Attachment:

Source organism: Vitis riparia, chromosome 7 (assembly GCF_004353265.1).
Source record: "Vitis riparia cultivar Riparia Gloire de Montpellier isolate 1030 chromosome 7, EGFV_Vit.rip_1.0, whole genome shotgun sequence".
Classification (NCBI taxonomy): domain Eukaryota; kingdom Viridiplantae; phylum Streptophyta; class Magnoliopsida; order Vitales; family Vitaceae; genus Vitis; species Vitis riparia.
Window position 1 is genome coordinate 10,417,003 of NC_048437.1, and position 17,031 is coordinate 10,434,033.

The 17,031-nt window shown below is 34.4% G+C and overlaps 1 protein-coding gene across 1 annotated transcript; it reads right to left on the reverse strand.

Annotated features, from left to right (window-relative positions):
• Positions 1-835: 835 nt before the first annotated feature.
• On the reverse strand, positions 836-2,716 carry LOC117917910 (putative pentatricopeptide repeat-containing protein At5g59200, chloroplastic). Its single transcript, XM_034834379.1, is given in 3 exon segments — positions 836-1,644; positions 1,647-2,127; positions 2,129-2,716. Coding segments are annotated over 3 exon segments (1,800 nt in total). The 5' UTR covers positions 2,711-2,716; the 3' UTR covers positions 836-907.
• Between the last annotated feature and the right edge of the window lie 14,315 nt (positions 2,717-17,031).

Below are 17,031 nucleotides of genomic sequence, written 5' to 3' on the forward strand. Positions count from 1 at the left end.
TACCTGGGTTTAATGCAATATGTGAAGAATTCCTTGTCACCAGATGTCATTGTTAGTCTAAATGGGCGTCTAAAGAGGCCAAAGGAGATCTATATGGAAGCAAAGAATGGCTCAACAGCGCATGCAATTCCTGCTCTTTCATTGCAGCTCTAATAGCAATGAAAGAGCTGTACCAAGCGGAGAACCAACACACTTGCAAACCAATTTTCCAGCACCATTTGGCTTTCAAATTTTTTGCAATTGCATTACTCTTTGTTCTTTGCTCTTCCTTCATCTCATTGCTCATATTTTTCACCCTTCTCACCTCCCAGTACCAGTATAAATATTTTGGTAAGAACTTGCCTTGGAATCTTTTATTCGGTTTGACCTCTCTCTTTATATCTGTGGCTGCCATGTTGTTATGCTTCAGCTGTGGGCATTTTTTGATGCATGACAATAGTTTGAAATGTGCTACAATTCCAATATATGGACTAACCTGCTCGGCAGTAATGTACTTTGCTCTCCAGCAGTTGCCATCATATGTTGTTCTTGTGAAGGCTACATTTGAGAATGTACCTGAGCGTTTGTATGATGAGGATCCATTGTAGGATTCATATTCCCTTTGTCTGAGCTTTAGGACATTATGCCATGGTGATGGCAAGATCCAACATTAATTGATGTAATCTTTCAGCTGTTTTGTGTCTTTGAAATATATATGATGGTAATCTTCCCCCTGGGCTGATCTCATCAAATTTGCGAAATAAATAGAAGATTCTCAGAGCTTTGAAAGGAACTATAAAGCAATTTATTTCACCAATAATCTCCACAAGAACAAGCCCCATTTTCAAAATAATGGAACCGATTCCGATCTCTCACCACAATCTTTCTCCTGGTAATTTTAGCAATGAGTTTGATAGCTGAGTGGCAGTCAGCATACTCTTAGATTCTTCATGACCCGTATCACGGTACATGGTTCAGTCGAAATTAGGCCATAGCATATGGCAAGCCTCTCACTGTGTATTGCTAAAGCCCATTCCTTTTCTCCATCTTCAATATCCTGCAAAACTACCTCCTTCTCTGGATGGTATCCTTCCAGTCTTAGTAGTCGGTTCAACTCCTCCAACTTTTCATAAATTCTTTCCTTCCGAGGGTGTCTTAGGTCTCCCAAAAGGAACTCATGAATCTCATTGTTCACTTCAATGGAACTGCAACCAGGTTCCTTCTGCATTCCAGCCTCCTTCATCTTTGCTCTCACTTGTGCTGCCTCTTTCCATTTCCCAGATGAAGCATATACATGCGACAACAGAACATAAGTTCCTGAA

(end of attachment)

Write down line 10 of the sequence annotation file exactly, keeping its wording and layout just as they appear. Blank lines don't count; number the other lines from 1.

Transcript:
Below are 17,031 nucleotides of genomic sequence, written 5' to 3' on the forward strand. Positions count from 1 at the left end.